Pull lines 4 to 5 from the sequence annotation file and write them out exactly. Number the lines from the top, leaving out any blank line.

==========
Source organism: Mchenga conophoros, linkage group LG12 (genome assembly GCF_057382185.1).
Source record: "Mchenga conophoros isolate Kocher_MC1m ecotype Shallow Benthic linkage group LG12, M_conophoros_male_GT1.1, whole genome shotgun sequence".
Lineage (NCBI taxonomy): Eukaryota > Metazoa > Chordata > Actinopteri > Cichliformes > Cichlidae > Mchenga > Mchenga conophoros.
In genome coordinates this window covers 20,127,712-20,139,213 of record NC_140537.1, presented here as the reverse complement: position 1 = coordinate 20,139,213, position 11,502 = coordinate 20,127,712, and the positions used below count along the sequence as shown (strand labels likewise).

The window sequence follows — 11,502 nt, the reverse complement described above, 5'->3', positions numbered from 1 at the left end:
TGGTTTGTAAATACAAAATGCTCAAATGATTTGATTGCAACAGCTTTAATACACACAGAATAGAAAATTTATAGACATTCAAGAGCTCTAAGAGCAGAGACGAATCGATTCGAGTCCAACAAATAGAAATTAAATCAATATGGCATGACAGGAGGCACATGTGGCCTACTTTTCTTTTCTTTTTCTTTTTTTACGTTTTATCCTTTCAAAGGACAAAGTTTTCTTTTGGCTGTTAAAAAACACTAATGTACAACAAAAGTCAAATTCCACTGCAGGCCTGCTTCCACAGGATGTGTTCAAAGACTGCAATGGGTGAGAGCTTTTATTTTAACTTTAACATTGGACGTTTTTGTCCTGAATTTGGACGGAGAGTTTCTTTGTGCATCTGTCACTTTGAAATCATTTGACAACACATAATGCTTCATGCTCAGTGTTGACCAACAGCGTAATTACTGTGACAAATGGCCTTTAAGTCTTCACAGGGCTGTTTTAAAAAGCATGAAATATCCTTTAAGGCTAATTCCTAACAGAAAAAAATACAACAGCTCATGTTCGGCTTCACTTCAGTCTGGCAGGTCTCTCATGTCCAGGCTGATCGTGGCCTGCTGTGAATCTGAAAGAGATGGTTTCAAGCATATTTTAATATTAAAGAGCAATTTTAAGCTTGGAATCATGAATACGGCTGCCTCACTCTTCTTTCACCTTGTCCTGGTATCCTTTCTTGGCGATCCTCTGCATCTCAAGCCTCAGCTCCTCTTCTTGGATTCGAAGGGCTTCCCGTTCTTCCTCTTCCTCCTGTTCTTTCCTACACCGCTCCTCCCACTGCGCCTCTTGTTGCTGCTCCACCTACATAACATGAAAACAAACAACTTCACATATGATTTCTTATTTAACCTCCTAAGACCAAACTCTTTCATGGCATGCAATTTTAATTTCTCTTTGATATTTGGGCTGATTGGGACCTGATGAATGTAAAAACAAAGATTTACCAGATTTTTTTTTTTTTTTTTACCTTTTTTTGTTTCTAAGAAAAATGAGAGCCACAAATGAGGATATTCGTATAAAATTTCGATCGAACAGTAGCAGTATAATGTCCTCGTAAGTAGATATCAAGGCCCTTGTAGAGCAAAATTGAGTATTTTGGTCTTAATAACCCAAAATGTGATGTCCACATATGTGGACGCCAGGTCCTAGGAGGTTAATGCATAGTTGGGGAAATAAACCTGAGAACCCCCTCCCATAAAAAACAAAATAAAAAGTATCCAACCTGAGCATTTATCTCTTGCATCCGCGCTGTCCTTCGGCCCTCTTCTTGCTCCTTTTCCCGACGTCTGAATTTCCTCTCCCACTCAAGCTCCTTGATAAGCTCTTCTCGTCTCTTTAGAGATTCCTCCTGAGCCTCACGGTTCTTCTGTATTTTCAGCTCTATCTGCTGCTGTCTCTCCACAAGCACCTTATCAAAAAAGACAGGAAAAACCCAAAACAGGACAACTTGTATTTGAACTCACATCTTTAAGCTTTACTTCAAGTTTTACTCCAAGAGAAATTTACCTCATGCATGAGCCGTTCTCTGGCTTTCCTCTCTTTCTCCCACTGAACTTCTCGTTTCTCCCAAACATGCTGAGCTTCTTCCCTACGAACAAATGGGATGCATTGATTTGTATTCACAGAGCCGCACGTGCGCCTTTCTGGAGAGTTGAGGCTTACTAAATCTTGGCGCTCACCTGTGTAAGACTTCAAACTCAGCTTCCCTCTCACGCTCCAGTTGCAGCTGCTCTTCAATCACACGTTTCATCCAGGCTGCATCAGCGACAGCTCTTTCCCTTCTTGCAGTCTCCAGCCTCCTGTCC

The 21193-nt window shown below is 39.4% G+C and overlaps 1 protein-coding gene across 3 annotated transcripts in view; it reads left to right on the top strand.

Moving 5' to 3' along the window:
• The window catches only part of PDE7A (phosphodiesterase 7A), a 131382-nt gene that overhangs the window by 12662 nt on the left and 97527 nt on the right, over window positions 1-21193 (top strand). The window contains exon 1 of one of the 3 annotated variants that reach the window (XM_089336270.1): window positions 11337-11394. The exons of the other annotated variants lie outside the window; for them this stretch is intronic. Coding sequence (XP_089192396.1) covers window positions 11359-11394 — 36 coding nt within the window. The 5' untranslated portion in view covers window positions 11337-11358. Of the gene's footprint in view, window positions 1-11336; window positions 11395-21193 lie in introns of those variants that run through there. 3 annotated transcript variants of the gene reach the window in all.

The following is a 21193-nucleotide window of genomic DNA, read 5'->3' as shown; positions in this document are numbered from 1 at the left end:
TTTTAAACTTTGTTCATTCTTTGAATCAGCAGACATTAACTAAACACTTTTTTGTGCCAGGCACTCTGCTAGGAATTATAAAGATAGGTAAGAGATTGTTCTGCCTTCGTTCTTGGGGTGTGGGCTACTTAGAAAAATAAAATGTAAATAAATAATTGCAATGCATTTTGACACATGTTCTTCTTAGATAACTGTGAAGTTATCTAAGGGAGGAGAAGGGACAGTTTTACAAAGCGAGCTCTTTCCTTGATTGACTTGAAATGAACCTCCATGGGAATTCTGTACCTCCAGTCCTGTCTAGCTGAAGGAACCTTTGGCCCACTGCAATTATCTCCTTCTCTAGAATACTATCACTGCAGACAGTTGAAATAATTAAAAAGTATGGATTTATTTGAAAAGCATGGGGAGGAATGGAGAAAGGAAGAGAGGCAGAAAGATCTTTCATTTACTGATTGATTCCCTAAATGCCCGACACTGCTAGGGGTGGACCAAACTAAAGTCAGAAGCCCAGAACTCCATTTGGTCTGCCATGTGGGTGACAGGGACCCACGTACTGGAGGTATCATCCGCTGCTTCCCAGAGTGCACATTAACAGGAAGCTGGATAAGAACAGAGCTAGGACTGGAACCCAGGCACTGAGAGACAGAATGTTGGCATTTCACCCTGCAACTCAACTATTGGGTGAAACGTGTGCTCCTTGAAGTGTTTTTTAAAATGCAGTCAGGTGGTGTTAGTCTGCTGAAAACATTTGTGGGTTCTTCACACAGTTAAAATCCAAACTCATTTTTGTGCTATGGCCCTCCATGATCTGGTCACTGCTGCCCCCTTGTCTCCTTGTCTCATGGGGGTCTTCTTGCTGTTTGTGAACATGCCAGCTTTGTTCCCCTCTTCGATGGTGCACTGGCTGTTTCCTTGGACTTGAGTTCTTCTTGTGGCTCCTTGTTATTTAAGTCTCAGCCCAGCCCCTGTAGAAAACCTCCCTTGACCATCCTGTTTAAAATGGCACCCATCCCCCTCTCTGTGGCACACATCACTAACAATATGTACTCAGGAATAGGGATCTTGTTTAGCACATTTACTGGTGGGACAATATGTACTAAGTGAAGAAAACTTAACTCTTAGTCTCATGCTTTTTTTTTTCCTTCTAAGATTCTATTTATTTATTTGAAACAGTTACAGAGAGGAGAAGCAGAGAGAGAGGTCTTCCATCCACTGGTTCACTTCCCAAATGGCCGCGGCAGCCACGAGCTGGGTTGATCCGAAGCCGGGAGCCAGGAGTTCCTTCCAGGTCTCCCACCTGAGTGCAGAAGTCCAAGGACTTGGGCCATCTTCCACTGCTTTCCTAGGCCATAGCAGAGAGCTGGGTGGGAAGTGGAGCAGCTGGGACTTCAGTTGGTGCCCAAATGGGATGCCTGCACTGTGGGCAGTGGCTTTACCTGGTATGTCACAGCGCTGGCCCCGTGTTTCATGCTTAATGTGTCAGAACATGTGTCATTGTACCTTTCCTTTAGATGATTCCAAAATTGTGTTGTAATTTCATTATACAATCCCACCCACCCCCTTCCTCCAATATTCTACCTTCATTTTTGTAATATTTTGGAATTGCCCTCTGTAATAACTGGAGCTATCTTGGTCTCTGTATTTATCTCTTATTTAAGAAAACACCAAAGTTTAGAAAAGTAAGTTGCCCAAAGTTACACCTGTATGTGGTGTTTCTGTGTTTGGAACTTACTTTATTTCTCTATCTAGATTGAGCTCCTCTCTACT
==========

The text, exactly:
In genome coordinates this window covers 20,127,712-20,139,213 of record NC_140537.1, presented here as the reverse complement: position 1 = coordinate 20,139,213, position 11,502 = coordinate 20,127,712, and the positions used below count along the sequence as shown (strand labels likewise).

The window sequence follows — 11,502 nt, the reverse complement described above, 5'->3', positions numbered from 1 at the left end: